Top 5 of 100 greatest Asian films of all-time named at Busan International Film Festival
Among them top five films have been named. Here is a list of these movies.
1.“Tokyo Story” (Japan)
Yasujiro Ozu was a firm believer in the less-is-more style of storytelling but don’t be fooled by the slow pacing — it’s the pure emotion here that packs the knockout punch.
When an old couple head to Tokyo from the countryside to visit their children they find themselves unwanted — even unloved — by all but one, played by a soulful Kyoko Kagawa.
An indictment of the self-centred nature of modern life as it was back then in 1953, the heartbreak comes when you are left wondering if that’s how things still are today.
Cinema was Akira Kurosawa’s grand stage and the world had never seen anything quite like this twisted tale of death and deceit when it came to cinemas in 1950.
There’s the story, first, with murder shadowing the moves of every character. But the genius is in the way Kurosawa unravels it all — each character (including the one played by the brilliant Toshiro Mifune) is allowed their own take on how a murder occurred. The result is that you won’t know just who to believe.
A Golden Lion followed at Venice, as well as an honorary Academy Award.
3.“In the Mood for Love” (Hong Kong)
Wong Kar-Wai’s richly evocative tale of longing and simmering passions in 1960s Hong Kong is among the most stylish of productions to ever grace the big screen.
Maggie Cheung and Tony Leung Chiu-Wai play the would-be lovers whose affair simmers through glances and stolen moments but never fully bursts into flame.
The way cinematographer Christopher Doyle’s cameras seems at times to invade their most intimate moments will almost make you blush. The film was nominated for the Palme D’Or at Cannes in 2000.
4.“The Apu Trilogy” (India)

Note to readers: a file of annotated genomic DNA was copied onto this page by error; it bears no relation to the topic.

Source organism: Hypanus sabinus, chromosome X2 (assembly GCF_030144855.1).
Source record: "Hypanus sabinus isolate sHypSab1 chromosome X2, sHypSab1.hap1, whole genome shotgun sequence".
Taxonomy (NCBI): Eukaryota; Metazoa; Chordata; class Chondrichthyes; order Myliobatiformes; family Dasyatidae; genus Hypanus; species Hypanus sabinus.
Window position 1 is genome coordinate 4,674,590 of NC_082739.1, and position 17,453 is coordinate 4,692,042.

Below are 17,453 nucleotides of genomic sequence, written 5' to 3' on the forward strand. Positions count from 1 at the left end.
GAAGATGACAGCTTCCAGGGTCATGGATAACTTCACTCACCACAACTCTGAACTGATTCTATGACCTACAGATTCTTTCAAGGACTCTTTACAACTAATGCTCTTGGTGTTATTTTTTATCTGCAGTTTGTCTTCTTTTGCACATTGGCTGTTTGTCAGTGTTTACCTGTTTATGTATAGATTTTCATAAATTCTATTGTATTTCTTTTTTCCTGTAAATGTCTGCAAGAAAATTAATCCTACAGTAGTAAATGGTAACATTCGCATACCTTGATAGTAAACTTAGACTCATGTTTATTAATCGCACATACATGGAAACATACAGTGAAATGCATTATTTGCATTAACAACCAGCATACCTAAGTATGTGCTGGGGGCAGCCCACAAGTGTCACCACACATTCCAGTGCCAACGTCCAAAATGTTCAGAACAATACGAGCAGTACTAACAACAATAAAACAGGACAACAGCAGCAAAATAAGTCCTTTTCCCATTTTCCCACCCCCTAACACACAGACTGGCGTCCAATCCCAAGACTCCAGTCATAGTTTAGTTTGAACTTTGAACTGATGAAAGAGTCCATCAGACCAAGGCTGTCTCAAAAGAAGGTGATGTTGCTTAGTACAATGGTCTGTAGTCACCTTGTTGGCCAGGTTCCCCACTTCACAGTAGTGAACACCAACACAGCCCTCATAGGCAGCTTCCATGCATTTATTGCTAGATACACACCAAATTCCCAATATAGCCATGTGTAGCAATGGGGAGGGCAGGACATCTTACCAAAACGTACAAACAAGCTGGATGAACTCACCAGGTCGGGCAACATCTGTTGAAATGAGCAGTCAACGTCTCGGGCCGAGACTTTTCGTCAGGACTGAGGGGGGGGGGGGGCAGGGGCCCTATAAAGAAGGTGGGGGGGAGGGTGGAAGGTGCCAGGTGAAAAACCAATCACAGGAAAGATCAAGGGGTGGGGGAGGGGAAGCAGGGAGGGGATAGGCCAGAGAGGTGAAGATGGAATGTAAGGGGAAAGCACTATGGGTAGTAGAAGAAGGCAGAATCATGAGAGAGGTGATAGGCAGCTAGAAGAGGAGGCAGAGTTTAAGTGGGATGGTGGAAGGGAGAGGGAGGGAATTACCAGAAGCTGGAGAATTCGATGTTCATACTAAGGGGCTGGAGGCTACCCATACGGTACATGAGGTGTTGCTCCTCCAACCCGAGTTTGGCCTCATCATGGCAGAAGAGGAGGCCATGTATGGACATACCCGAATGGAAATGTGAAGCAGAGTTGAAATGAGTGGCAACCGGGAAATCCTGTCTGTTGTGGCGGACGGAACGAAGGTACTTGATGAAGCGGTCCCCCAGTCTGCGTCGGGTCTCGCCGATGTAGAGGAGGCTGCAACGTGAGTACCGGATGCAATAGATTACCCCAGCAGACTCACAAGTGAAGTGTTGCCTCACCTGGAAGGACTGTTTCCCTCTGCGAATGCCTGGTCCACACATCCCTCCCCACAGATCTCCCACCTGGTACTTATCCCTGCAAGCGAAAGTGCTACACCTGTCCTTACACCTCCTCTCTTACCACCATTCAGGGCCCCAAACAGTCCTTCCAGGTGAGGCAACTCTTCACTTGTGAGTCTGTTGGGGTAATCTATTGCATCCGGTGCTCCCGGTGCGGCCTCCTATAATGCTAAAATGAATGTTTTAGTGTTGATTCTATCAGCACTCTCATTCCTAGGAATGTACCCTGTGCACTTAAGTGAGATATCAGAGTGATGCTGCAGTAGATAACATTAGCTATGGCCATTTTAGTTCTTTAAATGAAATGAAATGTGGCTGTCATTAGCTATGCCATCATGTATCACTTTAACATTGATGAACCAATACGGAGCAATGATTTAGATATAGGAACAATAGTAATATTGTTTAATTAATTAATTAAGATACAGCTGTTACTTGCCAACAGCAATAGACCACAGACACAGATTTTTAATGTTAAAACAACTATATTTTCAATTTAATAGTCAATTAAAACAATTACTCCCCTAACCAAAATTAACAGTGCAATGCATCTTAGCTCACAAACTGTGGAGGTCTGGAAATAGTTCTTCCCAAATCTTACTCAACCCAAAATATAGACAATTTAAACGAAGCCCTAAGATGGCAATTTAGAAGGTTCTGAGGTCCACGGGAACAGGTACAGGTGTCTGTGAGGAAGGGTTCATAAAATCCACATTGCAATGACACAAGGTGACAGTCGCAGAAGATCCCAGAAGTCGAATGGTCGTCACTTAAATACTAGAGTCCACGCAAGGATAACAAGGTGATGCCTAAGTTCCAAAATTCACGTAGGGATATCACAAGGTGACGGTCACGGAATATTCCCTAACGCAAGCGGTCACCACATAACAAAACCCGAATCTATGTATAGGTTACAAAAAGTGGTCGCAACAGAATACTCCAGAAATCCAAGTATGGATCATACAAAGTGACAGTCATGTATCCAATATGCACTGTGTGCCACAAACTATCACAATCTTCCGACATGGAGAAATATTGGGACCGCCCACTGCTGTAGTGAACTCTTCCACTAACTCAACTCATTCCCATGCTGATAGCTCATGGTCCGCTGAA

Master filmmaker Satyajit Ray produces an epic in every sense of the word, lifting his inspiration from a series of three famous Indian novels and tracing the coming of age of the impoverished Apu who struggles — almost silently — to rise above his situation.
Made in the mid-1950s on a next-to-nothing budget with non-actors, Ray’s lyrical representations of the life of the common man in his country changed the very notion of Indian cinema. Between them, the three films collected awards from all the world’s major festivals, including Cannes, Venice and Berlin.
5.“A City of Sadness” (Taiwan)
Hou Hsiao-Hsien’s 1989 release turns its attentions to the very human face of the White Terror campaign launched across Taiwan following the arrival of Kuomintang forces who had fled China following the civil war there.
The focus is on the Lin family, each member of which suffers horribly at the hands of the authorities, and it includes a standout turn by Hong Kong’s Tony Leung Chiu-Wai as the deaf-mute brother fighting for justice — and some semblance of sanity amid the mayhem. It was the first film from Taiwan to win the Golden Bear at the Venice Film Festival.
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